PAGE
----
“Just like a person who, for example, has an underlying coronary or heart disease and suffers from lung disease, they have a higher risk of having worse influenza illness, just as they have a higher risk. of a worse COVID disease, ”Vento said. “It’s pretty common with respiratory virus pathogens.”

The same is true of virtually all deaths, even outside of viruses, he continued. There can be several co-occurring factors that led to a death, but there is usually a primary cause. In the case of the CDC report, the main factor was determined to be COVID-19.

Why data is important to understanding COVID-19

One of the biggest issues that medical experts have faced throughout the pandemic is the learning curve. No one knew the virus existed and there was absolutely no data on it before it was discovered at the end of 2019. Some data was available by the time it crossed the United States, but not as much as is known now or will be discovered in the United States. the future.

It should be noted that health experts have been concerned about the risks to people with pre-existing conditions since almost the start of the pandemic. For example, Dr Angela Dunn, a Utah State Epidemiologist, told on March 11 that “People with underlying medical conditions such as asthma or other lung disease are more at risk of developing severe symptoms of COVID-19. ”

Based on the data available at the time, she added that heart disease also appeared to play co-morbid factors. To give an idea of ​​the start of the Utah pandemic, the state only had a few cases at that time and Utah Jazz center Rudy Gobert tested positive for COVID-19 later today. – and life as we knew it changed almost overnight.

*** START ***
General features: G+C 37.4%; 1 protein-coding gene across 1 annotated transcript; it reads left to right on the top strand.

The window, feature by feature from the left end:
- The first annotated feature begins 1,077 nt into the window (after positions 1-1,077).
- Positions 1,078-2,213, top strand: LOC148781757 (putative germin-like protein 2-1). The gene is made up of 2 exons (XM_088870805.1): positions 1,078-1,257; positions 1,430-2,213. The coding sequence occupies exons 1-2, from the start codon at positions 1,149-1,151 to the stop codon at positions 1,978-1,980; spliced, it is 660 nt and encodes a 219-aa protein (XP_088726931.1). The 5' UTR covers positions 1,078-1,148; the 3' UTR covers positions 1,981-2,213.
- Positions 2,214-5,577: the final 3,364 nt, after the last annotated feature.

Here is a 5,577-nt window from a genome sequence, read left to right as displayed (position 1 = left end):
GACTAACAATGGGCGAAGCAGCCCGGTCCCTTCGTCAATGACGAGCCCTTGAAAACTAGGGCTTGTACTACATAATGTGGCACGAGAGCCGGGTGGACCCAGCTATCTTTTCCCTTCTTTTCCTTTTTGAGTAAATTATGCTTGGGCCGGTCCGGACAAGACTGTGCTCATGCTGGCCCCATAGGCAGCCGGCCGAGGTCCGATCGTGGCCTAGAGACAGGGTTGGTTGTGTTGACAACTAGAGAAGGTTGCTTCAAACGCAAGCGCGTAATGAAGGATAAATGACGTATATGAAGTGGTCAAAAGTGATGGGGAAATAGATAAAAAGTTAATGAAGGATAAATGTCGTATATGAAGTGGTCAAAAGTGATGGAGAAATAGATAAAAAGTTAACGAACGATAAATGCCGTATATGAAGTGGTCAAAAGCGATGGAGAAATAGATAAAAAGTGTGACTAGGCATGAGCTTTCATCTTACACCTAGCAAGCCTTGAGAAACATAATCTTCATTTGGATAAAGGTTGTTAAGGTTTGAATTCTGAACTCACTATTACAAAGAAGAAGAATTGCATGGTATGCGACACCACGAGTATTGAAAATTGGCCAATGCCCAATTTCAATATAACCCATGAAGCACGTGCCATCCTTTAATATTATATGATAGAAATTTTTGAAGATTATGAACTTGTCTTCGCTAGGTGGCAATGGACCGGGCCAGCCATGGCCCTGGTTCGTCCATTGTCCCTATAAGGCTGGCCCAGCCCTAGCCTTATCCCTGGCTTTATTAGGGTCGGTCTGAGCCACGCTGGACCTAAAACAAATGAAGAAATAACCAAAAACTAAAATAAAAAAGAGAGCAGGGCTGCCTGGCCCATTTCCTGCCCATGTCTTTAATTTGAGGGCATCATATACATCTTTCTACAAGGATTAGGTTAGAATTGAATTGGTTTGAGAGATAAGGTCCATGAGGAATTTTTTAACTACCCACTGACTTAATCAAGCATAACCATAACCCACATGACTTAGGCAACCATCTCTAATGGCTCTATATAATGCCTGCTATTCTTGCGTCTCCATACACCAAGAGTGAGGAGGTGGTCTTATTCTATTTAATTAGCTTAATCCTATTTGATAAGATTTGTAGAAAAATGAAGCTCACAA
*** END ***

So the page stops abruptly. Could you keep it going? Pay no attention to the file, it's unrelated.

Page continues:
Another higher risk factor for serious illness was older age. The list of pre-existing conditions of concern to the CDC and the Utah Department of Health has grown since then, as new data and research comes in almost daily.

Diabetes, severe obesity, chronic kidney or liver disease, cancer and certain blood disorders are examples of pre-existing conditions added since then. The list goes on because every hospitalization or death adds up to new statistics that researchers need to sift through. Since 94% of deaths included co-morbid factors, this allows physicians to spot pre-existing conditions vulnerable to severe outcomes from COVID-19. This is where high risk advice comes from.

What are the main factors described in the CDC report? Well, age matters. Nearly 8 deaths from COVID-19 in the United States involved a person 65 or older. People aged 55 to 64 accounted for 60% of the 33,604 people under the age of 65 who died from COVID-19.

This does not mean that young people cannot die. Three hundred and thirty people under the age of 24 have died from COVID-19, according to the CDC. 1,241 additional deaths were among people aged 25 to 34.

A large number of people who died from COVID-19 had respiratory illnesses such as influenza, pneumonia or adult respiratory distress syndrome listed as co-morbid factors – things that developed after COVID-19 or were aggravated by it. Circulatory disease and diabetes were also common comorbid factors with over 20,000 registrations.

“This confirms that these other conditions can cause you to have a serious infection and even die, and it confirms that (COVID-19 has contributed to) all of these deaths,” Vento said.

As the list continues to grow and new information is learned every week, he added that it was entirely possible that there were uncounted COVID-19 deaths when they should have been. ‘to be. This is because a death may have occurred at a time when the ruling doctor was unaware that a fatal medical episode, such as a blood clot in the lungs the patient suffered from, was being caused. by COVID-19.

So when you see that 94% of COVID-19 deaths included comorbid factors from pre-existing conditions, that’s what it means and why this data is important.